6 Common Questions Asked During a Government Job Interview
You probably know the standard questions to expect when you show up for job interviews. You prepare answers to questions such as why you want the job, what your strengths and weaknesses are, and what you bring to the table. While no two interviews are alike and you never know exactly what you’ll be asked, you can expect something pretty close to the standard.
What if it's a government job you’ll be interviewing for? How are the questions different?
Below, you'll find some of the most common questions specific to federal job interviews. If you need help getting ready for this important day, consider our mock interview service. Not only will we run you through typical federal job interview questions, but we’ll also give you detailed feedback on your performance and provide tips to help you improve.
Let’s take a look at what government recruiters commonly ask candidates.
1. Are you a citizen of the United States?
While different agencies may have different citizenship requirements, you should expect to hear this question in all interviews for government positions.
The agency will want to know whether you’re a U.S. citizen, a green card holder (i.e., permanent resident), or a person with another type of authorization to work in the United States. Get one step ahead of this standard inquiry by including the information in your resume. They may still ask for details during the interview, but clarifying your status up front will reflect well on you.
2. What would you change about the government if you could?
This one is a bit tricky—it’s kind of like the infamous question “What’s your greatest weakness?” Now is not the time to air all your grievances, go on about how the government isn’t governing to your liking, or complain about the current president—you want to answer honestly, but not too honestly.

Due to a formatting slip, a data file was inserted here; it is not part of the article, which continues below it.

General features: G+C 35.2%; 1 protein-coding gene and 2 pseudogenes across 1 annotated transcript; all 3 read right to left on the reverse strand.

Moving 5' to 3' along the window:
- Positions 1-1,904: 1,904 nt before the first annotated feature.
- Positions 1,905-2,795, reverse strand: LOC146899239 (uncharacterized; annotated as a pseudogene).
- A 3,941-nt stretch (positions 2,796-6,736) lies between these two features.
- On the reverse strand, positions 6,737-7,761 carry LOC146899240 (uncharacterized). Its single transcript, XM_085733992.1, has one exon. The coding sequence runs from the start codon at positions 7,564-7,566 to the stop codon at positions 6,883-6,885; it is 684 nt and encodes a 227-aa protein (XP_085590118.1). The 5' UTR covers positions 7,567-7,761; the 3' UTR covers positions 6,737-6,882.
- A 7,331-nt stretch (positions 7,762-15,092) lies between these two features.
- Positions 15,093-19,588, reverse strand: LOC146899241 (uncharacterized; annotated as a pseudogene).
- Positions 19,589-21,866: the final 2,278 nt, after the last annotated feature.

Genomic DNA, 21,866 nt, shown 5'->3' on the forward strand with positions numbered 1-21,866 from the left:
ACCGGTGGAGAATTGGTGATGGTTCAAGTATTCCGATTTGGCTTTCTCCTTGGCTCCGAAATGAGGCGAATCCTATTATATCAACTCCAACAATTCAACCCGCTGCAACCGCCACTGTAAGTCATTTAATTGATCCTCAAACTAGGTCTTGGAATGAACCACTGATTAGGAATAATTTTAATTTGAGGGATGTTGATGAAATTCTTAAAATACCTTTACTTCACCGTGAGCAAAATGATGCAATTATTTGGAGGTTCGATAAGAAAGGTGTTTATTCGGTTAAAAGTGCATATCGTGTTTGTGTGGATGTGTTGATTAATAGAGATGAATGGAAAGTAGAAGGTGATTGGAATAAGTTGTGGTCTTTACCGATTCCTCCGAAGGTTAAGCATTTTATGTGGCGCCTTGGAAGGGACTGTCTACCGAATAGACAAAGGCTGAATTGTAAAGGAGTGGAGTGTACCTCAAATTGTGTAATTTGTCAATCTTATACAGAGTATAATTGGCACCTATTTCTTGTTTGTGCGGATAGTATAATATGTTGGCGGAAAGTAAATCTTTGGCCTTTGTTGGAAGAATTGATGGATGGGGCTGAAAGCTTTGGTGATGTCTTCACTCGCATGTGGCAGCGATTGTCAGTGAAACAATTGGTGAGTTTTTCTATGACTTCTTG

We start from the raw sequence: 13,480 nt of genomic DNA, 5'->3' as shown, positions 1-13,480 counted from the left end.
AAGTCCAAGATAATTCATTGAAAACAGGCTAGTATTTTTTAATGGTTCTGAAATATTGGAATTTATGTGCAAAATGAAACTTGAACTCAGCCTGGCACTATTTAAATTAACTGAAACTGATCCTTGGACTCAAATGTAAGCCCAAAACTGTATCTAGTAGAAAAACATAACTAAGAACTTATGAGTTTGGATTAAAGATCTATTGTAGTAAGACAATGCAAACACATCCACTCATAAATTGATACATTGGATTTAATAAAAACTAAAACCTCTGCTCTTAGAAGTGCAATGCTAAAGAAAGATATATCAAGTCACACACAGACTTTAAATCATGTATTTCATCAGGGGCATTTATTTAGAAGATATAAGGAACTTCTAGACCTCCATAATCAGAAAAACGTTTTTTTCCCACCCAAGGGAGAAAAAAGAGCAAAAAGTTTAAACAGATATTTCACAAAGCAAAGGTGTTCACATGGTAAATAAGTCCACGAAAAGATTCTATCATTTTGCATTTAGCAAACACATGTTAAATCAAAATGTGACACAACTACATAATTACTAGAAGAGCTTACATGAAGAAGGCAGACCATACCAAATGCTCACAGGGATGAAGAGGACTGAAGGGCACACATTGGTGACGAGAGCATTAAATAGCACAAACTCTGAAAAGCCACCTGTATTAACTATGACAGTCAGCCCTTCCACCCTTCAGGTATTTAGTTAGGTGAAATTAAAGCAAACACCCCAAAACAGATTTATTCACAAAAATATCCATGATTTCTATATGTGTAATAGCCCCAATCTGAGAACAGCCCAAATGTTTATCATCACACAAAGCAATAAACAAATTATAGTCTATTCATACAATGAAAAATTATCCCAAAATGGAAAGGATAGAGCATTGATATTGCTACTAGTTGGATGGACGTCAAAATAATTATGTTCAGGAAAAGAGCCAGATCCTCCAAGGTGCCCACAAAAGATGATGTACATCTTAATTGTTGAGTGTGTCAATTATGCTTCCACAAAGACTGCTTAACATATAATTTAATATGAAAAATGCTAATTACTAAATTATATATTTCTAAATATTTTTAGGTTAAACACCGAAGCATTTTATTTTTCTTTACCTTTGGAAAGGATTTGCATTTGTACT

Essentially, you don't want to be talking smack about the government. Instead, find an aspect of it that you believe could use some improvement, but recommend a solution in a positive and respectful way.
Here’s an example of what you could say: “I believe more should be done to help preserve our national parks while also raising more awareness about them. A good solution might be a more active presence on social media to reach our younger generations. However, I don't know what the current budget provides for, so I'm not sure if this would be a viable option.”
With this answer, not only have you identified an area where you believe the government could do better, but you’ve also offered a simple and realistic solution. In addition, you’ve communicated your understanding that the government’s power is limited by its budget.
3. What makes you want to work for the government?
This question is similar to what a private sector recruiter will ask when you interview for a job at their company. However, it applies to working for the government in general. Why do you want a government position instead of a job in the private sector?